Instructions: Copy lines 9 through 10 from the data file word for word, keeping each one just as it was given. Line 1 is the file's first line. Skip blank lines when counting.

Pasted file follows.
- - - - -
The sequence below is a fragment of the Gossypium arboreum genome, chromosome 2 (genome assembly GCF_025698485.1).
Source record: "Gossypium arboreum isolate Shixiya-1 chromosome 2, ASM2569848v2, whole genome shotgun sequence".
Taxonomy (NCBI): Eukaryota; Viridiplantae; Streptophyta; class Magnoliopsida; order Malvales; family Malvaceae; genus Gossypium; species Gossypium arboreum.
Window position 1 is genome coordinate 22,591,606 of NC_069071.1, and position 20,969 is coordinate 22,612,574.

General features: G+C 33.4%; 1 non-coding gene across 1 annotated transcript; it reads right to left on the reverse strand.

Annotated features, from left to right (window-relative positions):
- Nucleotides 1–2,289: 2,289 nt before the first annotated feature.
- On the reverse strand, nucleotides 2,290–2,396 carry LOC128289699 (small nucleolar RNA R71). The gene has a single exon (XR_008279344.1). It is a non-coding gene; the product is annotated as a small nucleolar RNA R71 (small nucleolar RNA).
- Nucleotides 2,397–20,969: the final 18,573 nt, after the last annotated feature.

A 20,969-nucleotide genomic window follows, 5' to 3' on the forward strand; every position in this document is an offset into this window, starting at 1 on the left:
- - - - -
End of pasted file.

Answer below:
- Nucleotides 2,397–20,969: the final 18,573 nt, after the last annotated feature.

A 20,969-nucleotide genomic window follows, 5' to 3' on the forward strand; every position in this document is an offset into this window, starting at 1 on the left: